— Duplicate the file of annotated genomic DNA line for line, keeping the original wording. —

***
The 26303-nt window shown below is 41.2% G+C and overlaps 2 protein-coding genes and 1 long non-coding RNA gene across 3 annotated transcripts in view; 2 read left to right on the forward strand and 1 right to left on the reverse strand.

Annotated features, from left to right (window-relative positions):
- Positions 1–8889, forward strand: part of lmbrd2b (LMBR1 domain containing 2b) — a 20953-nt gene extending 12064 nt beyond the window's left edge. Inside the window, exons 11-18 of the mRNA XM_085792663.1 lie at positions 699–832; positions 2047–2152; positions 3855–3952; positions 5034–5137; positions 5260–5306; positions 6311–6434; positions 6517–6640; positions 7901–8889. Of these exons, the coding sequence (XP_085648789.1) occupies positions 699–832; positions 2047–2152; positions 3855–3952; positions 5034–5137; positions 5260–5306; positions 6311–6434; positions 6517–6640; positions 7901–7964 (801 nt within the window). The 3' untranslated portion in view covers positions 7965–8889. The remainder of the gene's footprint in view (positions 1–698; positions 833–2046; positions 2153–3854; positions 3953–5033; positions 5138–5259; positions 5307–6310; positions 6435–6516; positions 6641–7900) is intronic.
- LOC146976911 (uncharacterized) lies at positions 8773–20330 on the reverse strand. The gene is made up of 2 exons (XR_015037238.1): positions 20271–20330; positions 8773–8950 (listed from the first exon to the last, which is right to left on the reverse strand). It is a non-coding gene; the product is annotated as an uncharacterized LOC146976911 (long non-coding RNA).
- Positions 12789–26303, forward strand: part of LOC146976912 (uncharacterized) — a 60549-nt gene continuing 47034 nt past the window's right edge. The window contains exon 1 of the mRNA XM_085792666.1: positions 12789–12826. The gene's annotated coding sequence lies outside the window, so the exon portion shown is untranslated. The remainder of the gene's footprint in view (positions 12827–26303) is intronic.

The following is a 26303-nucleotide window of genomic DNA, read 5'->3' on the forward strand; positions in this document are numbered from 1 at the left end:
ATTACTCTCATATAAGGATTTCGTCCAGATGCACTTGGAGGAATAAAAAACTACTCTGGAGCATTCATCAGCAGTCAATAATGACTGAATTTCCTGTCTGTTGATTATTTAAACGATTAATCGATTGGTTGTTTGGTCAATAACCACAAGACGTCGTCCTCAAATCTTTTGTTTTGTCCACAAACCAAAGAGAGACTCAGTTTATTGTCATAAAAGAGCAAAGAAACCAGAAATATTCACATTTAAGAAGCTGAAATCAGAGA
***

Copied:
The 26303-nt window shown below is 41.2% G+C and overlaps 2 protein-coding genes and 1 long non-coding RNA gene across 3 annotated transcripts in view; 2 read left to right on the forward strand and 1 right to left on the reverse strand.

Annotated features, from left to right (window-relative positions):
- Positions 1–8889, forward strand: part of lmbrd2b (LMBR1 domain containing 2b) — a 20953-nt gene extending 12064 nt beyond the window's left edge. Inside the window, exons 11-18 of the mRNA XM_085792663.1 lie at positions 699–832; positions 2047–2152; positions 3855–3952; positions 5034–5137; positions 5260–5306; positions 6311–6434; positions 6517–6640; positions 7901–8889. Of these exons, the coding sequence (XP_085648789.1) occupies positions 699–832; positions 2047–2152; positions 3855–3952; positions 5034–5137; positions 5260–5306; positions 6311–6434; positions 6517–6640; positions 7901–7964 (801 nt within the window). The 3' untranslated portion in view covers positions 7965–8889. The remainder of the gene's footprint in view (positions 1–698; positions 833–2046; positions 2153–3854; positions 3953–5033; positions 5138–5259; positions 5307–6310; positions 6435–6516; positions 6641–7900) is intronic.
- LOC146976911 (uncharacterized) lies at positions 8773–20330 on the reverse strand. The gene is made up of 2 exons (XR_015037238.1): positions 20271–20330; positions 8773–8950 (listed from the first exon to the last, which is right to left on the reverse strand). It is a non-coding gene; the product is annotated as an uncharacterized LOC146976911 (long non-coding RNA).
- Positions 12789–26303, forward strand: part of LOC146976912 (uncharacterized) — a 60549-nt gene continuing 47034 nt past the window's right edge. The window contains exon 1 of the mRNA XM_085792666.1: positions 12789–12826. The gene's annotated coding sequence lies outside the window, so the exon portion shown is untranslated. The remainder of the gene's footprint in view (positions 12827–26303) is intronic.

The following is a 26303-nucleotide window of genomic DNA, read 5'->3' on the forward strand; positions in this document are numbered from 1 at the left end:
ATTACTCTCATATAAGGATTTCGTCCAGATGCACTTGGAGGAATAAAAAACTACTCTGGAGCATTCATCAGCAGTCAATAATGACTGAATTTCCTGTCTGTTGATTATTTAAACGATTAATCGATTGGTTGTTTGGTCAATAACCACAAGACGTCGTCCTCAAATCTTTTGTTTTGTCCACAAACCAAAGAGAGACTCAGTTTATTGTCATAAAAGAGCAAAGAAACCAGAAATATTCACATTTAAGAAGCTGAAATCAGAGA